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Play of Summer

Even though it is still technically spring time, the summer college semester begins in one week, the weather is consistently sunny and mid-80s, and baseball season is in full bloom. I embrace this time of year as a time to extend my outside activities beyond my nightly walks, to bike rides, benefit runs, beach days, and a newfound interest in softball.

Yesterday Joe and I began the day with a 7:25am 5K run to benefit the Child Abuse Council. One of Tampa's largest and most regular 5Ks, the Gunn Allen Financial May Classic brought out over 1,500 of Tampa's athletes and do-gooders. Since it was a last-minute decision for us to register, we did not have a a chance to train, but we had both been keeping a somewhat regular exercise schedule in the weeks leading up to the run. Our goal was to finish, preferably to finish running. And we did. 36 minutes of concrete pounding, rhythmic breathing, and humanistic awareness, and we had completed our first 5K together, having run the whole way.

Later, we celebrated our small victory with a trip to Pass-a-Grille beach in St. Pete. Having begun our day so early, we arrived at the beach early enough to have a choice spot in the sand with not too many neighbors, and to enjoy the warm and breezy weather without feeling brutalized by the sun's strong rays. We read books and bought a paddle ball set. We played a rather lengthy game of paddle ball (which Joe later referred to as "beach tennis"), a highlight of which was when Joe dove for the ball and not only missed the ball, but also threw his paddle into the air in an awkward attempt to return the hit. The image of all three things in midair (the ball, the paddle, and Joe) weakened me with laughter throughout the remainder of our game.

After leaving the beach and stopping at Wild Oats for snacks--a weekend favorite of mine any time of year--we came home to our sunny and quiet street and Joe napped while I drowsily watched episodes of a guilty favorite, "What Not to Wear."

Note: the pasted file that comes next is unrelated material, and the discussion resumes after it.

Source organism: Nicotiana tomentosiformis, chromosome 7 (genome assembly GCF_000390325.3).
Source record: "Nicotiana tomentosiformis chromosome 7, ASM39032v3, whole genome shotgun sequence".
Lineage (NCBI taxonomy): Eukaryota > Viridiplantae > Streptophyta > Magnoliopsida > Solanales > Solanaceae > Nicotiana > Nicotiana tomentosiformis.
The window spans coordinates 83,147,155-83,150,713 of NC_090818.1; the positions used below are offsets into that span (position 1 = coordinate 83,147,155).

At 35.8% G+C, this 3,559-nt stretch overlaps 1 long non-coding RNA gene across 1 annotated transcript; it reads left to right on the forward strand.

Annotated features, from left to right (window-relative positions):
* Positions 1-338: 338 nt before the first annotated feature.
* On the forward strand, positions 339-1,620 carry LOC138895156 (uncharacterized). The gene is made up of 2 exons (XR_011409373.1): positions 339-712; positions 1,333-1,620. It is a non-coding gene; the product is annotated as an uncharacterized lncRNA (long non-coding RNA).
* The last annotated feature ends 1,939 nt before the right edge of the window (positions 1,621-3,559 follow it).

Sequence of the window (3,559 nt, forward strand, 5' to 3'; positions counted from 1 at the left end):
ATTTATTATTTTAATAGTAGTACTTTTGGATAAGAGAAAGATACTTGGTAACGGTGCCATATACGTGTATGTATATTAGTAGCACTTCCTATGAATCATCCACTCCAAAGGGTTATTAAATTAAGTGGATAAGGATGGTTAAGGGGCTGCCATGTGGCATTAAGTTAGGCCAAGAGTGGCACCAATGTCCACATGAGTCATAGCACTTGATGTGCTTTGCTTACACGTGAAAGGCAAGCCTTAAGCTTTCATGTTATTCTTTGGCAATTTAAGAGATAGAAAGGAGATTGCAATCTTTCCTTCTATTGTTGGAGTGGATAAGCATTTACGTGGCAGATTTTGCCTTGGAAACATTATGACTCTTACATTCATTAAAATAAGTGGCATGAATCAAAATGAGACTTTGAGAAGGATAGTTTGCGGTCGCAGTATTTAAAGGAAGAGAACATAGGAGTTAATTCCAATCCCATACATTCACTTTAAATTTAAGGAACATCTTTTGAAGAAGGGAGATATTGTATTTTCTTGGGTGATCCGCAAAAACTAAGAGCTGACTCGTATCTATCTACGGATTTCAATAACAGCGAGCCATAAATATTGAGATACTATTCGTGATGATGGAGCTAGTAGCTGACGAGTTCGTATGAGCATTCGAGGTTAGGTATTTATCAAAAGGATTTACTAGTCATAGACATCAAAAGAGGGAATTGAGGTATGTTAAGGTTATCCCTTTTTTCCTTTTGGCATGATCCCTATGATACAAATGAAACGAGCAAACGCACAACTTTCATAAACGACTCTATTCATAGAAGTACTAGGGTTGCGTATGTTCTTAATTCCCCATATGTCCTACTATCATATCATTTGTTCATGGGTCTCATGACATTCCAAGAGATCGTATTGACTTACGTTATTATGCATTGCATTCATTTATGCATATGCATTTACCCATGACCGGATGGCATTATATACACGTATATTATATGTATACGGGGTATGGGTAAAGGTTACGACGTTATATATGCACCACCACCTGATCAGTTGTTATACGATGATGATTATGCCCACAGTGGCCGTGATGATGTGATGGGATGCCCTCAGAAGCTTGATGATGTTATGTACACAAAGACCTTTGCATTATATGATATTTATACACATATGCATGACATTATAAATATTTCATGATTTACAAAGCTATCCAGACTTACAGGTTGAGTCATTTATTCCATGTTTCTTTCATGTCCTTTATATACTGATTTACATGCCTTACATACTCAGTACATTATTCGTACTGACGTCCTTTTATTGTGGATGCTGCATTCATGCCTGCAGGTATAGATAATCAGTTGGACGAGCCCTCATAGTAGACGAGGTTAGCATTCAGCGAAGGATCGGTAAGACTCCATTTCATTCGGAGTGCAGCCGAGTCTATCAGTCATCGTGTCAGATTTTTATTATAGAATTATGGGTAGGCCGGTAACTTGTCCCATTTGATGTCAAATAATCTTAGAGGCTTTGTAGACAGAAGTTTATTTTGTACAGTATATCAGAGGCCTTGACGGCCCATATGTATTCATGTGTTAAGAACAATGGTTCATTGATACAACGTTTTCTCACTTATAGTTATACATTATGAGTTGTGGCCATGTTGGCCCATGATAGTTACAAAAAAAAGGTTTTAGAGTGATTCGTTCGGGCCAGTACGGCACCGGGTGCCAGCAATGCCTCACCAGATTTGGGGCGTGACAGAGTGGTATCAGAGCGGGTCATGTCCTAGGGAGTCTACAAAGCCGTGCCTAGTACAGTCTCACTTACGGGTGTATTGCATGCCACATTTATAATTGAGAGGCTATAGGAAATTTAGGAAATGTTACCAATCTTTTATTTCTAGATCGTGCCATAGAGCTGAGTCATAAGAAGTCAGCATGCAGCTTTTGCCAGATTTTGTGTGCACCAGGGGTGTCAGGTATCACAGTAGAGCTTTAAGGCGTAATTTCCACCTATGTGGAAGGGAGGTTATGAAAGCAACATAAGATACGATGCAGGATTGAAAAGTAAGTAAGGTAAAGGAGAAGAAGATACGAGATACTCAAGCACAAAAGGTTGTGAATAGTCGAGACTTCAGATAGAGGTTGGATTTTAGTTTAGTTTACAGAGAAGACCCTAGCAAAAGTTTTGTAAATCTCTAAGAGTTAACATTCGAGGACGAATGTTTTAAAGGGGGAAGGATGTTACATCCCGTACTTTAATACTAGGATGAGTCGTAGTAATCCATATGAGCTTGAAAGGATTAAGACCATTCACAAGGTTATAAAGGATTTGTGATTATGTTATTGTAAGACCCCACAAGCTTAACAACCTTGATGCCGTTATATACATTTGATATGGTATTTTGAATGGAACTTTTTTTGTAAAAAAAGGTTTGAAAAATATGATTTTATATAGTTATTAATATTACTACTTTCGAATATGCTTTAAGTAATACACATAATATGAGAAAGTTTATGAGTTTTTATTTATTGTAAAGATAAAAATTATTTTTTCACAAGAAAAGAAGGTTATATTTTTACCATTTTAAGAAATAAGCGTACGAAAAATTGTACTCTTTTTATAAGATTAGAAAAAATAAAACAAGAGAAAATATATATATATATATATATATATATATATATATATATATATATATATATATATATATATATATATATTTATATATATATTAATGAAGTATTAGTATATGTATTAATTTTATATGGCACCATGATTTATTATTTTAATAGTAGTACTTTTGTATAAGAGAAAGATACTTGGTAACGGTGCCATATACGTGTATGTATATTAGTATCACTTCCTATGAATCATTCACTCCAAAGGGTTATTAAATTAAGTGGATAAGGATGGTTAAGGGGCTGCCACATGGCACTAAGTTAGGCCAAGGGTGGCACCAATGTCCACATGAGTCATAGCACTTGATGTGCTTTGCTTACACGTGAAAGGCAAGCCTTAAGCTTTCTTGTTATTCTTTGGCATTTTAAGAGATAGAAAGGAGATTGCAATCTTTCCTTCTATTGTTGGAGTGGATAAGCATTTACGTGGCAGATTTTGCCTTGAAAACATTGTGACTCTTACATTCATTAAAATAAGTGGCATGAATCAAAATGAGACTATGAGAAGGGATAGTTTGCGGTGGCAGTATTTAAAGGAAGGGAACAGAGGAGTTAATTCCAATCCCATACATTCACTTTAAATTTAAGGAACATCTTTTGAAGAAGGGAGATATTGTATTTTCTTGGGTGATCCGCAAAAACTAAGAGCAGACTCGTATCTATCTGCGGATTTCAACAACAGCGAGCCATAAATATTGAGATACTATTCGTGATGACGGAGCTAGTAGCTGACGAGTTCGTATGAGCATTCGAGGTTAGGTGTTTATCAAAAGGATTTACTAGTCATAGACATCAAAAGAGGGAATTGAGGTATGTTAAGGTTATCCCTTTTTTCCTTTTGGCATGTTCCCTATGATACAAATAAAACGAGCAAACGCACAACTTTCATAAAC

Later in the afternoon, we decided to practice for a softball game we committed ourselves to participating in at USF. Joe, having grown up playing and being a spectator of baseball, taught me how to throw, catch, and hit. We found a park that looked like it would serve our needs and keep the ball relatively contained if hit with a decent amount of power. The fence we were relying on to contain the softball happened to belong to a private tennis court at a condominium complex. We only discovered this after Joe hit the ball over the fence and we couldn't figure out a way into the court, which was surrounded by 10-foot fencing all around. To our great fortune, there was a lower fence, maybe six feet high, extending from one side of the higher fence that would let us into the yard around the court so we could reach the gate. Joe climbed over the lower fence and made it to the gate, which he discovered was locked. The chain that kept the gate locked allowed about six inches of slack where one could conceivably squeeze through the gate opening and into the court. Joe couldn't quite make it through, so he called for me to come over. My mindset is usually such that I think I can do anything before I've actually tried it, so I began climbing the lower fence as Joe was coming around to help me. Now let me state that this lower fence has sharp points of metal along the top bar, presumably to keep people from climbing it. Since placing my hands on top of the fence was painful, yet I wanted to take my time getting over, I perched myself on top, trying to balance on just my two feet. This worked for several victorious seconds, and then, slowly realizing I was losing my balance, I began to tip backward as Joe screamed out for my life. I instinctively reached backward with my right hand and caught hold of the higher fence, saving myself from a disastrous fall. In the end I managed to get over the fence with Joe's help, and then squeeze through the gate to rescue our $2.99 softball. We decided that Joe shouldn't hit anymore, since his power had been demonstrated, and so I took to the bat, safely hitting my ground balls, and even more safely missing the ball all together. But then we discovered I had a bit of power in me as well, and on a fluke, I hit the beloved ball over the fence and into the tennis court all by myself. We studied the situation for a moment, and then decided practice was over and we would drive around this time to retrieve the ball.